In regards to the games overall length and how long it will take you to blister through the games roughly six-hour campaign, you'll notice it takes the essence of Horizon's gameplay and boils it down into a much more manageable set of tools that work well in Virtual Reality play space. Instead of just one click button presses, now you must physically grab onto you a ledge, grip tightly, lift your arm, adjust and then repeat with the other arm as if you're literally climbing. I personally played this way for my playthrough, and maybe I'm just a little ween weakling, but I started feeling it in my arms after quite a bit of playtime. Heck yeah, now I can go from lifting 10 pounds in real life to 10.5 pounds. I'm She Hulk without the god awful CGI, lets go. Besides intuitive control schemes, there are other things in the game that make it worthwhile as well, such as rocky landscapes to explore, hostile machines to take down, and puzzles to solve. Sure, that experience is a pretty linear one, absolutely, one immensely that stands in contrast to Zero Dawn or Forbidden West's vast open worlds, but to me, that's perfectly fine, not everything needs to be open world or open ended to be great. Look at Star Wars Tales From Galaxy's Edge on PSVR 2 for an example. That title is linear, straight forward, not open ended or super open overworld, but yeah, much like Call Of The Mountain, offers an extremely fun way to play in an already familiar universe for fans of their respective franchises. So yes, while its linear at its heart and soul, there is SOME leeway to do a tiny bit of exploration and every now and then and when you find off beat paths of the sort, you will be occasionally rewarded with fun side activities to take on. They aren't robust, but come on, it's better than paying $70 for game and then realizing everything you had already played in its Beta was 95% of the released game at $70. Right, EA?


''If a bird would poop on it now, it would be all over''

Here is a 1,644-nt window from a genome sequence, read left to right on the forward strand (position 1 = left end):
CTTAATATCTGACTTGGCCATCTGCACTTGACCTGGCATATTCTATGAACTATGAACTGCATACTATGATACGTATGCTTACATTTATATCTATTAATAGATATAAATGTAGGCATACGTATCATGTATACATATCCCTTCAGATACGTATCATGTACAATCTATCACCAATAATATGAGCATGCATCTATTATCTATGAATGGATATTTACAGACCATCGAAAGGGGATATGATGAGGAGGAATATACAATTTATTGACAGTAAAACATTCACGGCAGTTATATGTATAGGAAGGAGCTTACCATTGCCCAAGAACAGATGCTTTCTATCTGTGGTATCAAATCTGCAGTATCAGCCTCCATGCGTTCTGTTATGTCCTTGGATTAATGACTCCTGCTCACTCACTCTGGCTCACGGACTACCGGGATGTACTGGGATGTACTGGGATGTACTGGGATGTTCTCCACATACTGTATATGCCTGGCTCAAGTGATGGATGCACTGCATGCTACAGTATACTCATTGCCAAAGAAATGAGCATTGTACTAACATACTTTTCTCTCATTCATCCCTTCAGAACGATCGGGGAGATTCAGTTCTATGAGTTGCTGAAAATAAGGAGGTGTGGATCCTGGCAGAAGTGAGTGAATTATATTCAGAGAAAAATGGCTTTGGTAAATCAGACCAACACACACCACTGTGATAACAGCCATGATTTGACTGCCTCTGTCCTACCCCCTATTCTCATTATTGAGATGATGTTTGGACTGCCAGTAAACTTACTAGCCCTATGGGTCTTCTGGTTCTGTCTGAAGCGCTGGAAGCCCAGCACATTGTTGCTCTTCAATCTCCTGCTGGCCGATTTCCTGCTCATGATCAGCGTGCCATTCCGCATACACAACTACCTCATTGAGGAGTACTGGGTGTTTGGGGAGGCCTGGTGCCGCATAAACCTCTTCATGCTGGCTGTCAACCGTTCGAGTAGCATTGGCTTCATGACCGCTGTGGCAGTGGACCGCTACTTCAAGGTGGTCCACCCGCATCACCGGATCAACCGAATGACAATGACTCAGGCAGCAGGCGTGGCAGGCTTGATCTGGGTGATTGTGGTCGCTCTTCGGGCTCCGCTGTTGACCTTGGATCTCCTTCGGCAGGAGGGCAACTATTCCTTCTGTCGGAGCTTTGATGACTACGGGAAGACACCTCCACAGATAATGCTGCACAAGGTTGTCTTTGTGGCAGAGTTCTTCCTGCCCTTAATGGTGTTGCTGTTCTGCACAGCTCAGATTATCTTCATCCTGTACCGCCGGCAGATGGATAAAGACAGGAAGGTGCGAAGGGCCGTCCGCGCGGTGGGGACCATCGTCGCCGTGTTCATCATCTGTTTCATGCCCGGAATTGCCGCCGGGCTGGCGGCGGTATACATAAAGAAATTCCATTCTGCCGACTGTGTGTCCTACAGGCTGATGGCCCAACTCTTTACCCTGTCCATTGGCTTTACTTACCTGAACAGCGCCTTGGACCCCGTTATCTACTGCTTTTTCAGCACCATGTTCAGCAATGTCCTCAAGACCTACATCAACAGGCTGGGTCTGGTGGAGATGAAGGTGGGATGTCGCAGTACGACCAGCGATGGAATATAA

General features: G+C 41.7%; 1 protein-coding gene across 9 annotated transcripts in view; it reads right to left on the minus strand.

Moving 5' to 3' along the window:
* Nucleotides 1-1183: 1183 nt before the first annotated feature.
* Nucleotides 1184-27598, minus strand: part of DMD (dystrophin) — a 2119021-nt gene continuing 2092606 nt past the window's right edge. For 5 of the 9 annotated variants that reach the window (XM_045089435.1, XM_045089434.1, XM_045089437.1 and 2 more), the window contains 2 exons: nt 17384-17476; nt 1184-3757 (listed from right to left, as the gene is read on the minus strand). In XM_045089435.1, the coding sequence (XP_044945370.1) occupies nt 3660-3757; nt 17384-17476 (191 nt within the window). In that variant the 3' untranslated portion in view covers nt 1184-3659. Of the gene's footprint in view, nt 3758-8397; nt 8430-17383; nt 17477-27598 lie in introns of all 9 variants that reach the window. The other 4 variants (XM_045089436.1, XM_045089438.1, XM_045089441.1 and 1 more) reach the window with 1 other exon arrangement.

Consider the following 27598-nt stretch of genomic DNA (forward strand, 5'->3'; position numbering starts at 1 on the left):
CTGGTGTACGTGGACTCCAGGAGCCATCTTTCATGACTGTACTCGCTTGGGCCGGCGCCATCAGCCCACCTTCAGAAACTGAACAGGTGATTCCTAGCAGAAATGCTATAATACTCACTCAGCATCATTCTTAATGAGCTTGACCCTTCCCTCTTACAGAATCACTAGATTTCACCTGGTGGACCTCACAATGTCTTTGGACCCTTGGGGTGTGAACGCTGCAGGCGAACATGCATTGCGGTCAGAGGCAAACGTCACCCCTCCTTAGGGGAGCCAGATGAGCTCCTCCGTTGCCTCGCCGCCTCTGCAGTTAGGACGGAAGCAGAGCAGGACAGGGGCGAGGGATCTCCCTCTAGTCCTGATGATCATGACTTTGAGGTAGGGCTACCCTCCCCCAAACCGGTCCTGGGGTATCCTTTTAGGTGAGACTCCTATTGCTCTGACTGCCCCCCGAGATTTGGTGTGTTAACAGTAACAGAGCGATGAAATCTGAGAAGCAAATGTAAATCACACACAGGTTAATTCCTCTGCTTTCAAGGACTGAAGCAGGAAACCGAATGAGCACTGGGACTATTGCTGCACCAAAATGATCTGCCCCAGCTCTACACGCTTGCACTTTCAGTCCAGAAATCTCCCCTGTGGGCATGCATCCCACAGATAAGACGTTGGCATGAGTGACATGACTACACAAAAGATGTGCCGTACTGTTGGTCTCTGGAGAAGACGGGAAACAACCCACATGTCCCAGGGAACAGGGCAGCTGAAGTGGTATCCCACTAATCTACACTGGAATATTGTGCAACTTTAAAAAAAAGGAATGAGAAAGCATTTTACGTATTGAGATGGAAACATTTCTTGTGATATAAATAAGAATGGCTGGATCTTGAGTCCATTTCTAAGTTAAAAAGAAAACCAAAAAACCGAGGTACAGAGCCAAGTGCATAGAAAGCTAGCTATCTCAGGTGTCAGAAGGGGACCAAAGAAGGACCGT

As far as movement goes, cause you know me, Ms. Motion Sickness, players have two movement options: a gesture-based system that moves you around when holding down Square and X and imitating a running motion with your arms, which makes you look as dumb as Loyd in Dumb and Dumber when he's acting like he's running while driving in their van because it makes it look like he's running faster, yup, that was me. But of course, you also have a more traditional analog stick-based system to move around with, which for me was a no go, I didn't really feel like puking this go around like I nearly did when I first tried free roam movement on Star Wars, yuck. Even though you can choose which system in place suits you best, I still recommend the gesture system as the preferred method as it makes players feel less nauseous when playing for long stretches. as I stated before. But it also makes it feel like YOU are physically moving within this world and your character is not just a character in the game - and instead is literally you, especially when climbing through the significant portions of the game, with players asked to climb cliffs, vines, ice walls, and rocky surfaces. The climbing isn't overly challenging, but It can actually get a bit tiring on your arms like I alluded to earlier. Call Of The Mountain? more like Climb Of The Mountain, am I right?. No? ok. Well just for that, I'm just going to play Miley Cryus ''ITS THE CLIMB'' on repeat as your punishment while climbing the mountains in this game because you didn't laugh at my joke. I have to listen to Mariah Carey every Christmas, so its about time I get to punish someone else. Only fair right?